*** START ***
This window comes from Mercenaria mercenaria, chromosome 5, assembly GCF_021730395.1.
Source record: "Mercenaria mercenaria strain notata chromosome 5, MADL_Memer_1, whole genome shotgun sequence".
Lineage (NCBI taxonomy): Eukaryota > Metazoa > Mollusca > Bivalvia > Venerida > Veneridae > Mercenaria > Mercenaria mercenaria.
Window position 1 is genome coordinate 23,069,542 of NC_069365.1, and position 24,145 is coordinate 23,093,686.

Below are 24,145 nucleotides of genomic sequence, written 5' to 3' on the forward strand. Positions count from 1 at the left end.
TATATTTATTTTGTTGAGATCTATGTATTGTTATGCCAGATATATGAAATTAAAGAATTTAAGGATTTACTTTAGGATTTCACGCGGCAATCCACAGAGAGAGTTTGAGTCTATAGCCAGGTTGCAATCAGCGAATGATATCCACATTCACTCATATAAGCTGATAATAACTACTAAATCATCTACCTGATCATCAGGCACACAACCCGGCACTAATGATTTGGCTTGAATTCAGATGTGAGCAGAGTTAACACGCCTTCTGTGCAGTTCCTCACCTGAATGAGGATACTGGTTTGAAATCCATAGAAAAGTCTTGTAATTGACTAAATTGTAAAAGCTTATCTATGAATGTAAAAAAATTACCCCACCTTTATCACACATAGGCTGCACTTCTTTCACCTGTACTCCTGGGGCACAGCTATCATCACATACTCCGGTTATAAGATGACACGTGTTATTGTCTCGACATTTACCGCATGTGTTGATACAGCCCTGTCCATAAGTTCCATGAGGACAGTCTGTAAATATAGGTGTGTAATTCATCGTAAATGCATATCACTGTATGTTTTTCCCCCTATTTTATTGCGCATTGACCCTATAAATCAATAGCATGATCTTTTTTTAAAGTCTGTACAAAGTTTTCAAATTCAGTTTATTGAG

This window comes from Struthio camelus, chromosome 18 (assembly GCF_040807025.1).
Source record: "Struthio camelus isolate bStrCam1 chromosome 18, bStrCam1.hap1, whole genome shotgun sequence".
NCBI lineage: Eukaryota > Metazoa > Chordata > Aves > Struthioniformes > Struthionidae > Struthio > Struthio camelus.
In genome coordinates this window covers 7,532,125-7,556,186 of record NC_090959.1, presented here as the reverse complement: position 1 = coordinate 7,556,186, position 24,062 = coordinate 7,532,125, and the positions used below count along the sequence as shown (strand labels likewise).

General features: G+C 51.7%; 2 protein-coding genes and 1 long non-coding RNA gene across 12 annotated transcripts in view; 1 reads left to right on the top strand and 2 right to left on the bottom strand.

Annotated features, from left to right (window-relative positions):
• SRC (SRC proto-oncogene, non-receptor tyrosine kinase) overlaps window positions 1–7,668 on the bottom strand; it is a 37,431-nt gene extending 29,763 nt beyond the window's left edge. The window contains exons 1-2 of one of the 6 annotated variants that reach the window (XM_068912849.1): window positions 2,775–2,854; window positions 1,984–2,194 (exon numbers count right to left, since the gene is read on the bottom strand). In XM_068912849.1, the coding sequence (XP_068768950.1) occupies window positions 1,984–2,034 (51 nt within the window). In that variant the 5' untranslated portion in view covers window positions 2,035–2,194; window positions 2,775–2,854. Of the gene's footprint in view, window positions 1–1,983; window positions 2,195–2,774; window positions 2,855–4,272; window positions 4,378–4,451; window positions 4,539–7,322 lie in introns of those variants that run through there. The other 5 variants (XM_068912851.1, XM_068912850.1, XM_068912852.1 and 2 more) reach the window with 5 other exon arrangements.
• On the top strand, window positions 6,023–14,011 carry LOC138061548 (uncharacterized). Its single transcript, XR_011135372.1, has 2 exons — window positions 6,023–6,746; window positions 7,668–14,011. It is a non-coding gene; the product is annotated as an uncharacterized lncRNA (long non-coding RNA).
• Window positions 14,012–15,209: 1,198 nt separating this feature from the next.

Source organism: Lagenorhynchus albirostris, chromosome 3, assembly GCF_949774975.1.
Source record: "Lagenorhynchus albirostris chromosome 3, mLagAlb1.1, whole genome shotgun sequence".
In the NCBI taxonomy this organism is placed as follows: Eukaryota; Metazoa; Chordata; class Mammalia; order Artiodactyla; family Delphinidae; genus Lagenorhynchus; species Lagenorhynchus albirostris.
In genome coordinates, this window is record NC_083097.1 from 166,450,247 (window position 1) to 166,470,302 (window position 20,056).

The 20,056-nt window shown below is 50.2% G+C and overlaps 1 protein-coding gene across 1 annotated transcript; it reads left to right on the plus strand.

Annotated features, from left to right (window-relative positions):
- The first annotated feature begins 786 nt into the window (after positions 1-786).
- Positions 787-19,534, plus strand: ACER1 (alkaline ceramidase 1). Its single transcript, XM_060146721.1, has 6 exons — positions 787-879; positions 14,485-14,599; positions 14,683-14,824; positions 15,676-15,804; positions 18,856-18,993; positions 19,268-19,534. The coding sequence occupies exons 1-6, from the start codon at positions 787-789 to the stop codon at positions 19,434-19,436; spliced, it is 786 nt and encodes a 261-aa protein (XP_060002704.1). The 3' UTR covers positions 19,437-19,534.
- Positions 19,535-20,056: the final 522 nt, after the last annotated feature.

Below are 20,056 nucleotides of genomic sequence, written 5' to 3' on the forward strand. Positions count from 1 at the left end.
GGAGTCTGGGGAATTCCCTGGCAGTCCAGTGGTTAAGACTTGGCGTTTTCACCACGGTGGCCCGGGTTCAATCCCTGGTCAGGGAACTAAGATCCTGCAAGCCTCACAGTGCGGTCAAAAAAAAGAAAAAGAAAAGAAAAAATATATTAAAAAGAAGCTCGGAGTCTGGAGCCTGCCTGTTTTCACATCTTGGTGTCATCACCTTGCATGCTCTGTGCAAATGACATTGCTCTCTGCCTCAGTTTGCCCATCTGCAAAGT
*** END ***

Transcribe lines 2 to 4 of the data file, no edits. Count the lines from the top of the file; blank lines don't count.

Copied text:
Source record: "Mercenaria mercenaria strain notata chromosome 5, MADL_Memer_1, whole genome shotgun sequence".
Lineage (NCBI taxonomy): Eukaryota > Metazoa > Mollusca > Bivalvia > Venerida > Veneridae > Mercenaria > Mercenaria mercenaria.
Window position 1 is genome coordinate 23,069,542 of NC_069365.1, and position 24,145 is coordinate 23,093,686.